Many important metals are traded on public exchanges. Among these exchanges are the New York Mercantile Commodity Exchange (COMEX) and London Metal Exchange (LME). Other metals are bought and sold directly through the offices of metal producers using prices set by those producers or related trade associations.
Less common metals or those with specialized uses may not be publicly traded at all, but require direct and private agreements with the metal producer.
For popular metals, many markets offer futures and options contracts which allow market participants to reduce potential volatility in the price of their metal supply. These instruments also give speculators the opportunity to profit from unpredicted price swings and volatility in metal markets.
Outside of specialized commodity markets, many investment firms and equity markets offer retail invetors the opportunity to participate in metal investing and price speculation through specialized instruments such as EFT's (Exchange Traded Funds). EFT's are available for most all of the important industrial, base and precious metals. Some of the more complex metal price EFT's are designed to track the inverse of a metal's price or even multiples of the market price. Other EFT's track the price of an individual metal or a group of metals. Investors also participate in metal price speculation through investment in mining companies and funds that invest in mining firms.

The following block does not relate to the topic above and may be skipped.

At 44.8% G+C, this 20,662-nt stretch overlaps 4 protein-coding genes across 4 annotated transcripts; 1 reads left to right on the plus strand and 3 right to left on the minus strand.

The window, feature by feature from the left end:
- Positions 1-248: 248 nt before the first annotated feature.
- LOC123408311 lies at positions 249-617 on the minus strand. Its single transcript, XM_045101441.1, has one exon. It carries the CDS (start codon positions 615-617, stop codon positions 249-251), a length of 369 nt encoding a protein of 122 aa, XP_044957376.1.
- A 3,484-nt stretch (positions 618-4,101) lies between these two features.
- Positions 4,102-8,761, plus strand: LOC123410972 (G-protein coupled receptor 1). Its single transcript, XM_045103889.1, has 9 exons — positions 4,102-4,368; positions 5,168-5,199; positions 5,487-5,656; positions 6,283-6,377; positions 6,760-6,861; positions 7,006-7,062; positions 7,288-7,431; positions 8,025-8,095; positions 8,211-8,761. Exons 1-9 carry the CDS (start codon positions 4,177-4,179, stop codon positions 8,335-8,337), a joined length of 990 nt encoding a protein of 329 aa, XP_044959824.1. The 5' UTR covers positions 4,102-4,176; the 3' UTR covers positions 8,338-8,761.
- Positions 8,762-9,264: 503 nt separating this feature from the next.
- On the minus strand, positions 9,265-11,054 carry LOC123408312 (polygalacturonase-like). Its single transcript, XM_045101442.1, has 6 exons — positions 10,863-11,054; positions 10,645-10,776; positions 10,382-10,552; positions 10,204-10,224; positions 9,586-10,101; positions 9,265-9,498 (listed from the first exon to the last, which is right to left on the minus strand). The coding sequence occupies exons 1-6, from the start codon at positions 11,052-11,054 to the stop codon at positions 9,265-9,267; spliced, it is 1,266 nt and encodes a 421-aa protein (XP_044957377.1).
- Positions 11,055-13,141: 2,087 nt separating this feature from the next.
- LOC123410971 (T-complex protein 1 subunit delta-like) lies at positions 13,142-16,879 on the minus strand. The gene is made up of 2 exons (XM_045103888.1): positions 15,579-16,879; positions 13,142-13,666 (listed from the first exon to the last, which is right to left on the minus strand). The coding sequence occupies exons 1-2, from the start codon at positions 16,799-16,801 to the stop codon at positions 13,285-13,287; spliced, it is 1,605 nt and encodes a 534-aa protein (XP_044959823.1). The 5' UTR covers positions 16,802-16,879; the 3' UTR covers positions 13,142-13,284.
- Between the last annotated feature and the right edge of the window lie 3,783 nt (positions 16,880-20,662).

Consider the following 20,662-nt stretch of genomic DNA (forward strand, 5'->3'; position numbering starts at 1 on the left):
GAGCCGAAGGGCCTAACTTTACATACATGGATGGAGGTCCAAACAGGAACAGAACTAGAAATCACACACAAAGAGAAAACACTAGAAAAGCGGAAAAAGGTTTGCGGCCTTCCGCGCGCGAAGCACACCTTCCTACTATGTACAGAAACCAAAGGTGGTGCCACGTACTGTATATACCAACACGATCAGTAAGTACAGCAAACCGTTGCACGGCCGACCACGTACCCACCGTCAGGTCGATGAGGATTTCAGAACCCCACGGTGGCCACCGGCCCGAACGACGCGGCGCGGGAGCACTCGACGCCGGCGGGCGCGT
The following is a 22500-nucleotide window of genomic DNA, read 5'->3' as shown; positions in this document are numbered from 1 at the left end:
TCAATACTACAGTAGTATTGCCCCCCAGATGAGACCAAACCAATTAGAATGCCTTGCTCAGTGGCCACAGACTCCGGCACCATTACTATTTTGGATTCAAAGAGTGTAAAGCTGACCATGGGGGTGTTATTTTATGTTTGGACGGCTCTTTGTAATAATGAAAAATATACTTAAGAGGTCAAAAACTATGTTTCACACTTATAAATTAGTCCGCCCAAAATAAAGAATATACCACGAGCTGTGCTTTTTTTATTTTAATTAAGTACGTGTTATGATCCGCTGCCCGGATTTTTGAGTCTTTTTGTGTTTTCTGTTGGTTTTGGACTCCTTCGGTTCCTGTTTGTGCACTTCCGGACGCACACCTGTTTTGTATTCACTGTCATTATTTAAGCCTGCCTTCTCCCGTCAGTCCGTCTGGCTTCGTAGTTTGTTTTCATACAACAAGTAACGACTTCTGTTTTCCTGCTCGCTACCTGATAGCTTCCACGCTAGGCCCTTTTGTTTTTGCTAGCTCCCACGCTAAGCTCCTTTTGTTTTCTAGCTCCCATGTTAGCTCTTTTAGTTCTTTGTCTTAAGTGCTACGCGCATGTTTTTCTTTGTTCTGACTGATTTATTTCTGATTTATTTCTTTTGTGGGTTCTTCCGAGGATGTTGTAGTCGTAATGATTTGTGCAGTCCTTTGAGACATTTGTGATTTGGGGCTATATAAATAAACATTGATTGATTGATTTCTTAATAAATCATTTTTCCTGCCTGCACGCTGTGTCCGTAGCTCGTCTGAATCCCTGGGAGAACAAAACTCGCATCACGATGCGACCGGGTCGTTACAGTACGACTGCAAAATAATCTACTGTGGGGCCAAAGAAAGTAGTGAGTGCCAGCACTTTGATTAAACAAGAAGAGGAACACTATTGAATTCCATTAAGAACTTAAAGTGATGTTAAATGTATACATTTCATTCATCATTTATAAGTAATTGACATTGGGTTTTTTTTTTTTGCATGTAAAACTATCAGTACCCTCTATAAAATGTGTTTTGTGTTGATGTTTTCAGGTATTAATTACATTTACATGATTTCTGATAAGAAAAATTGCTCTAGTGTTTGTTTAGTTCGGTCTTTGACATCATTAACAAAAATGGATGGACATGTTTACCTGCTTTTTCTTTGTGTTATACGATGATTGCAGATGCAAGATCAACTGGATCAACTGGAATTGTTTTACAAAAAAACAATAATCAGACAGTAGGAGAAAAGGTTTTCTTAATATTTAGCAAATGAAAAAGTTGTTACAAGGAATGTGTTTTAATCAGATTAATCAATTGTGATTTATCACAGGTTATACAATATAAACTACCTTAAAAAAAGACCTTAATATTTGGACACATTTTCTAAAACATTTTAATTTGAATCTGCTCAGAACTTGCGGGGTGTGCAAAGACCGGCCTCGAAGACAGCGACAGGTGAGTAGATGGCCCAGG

Our prices are daily "spot" prices are gathered from a variety of public sources and offer a daily snapshot of a particular metal's price.
Updated daily. Spot prices on 16 base and precious metals PLUS charts and historical prices going back as far as January 2000.
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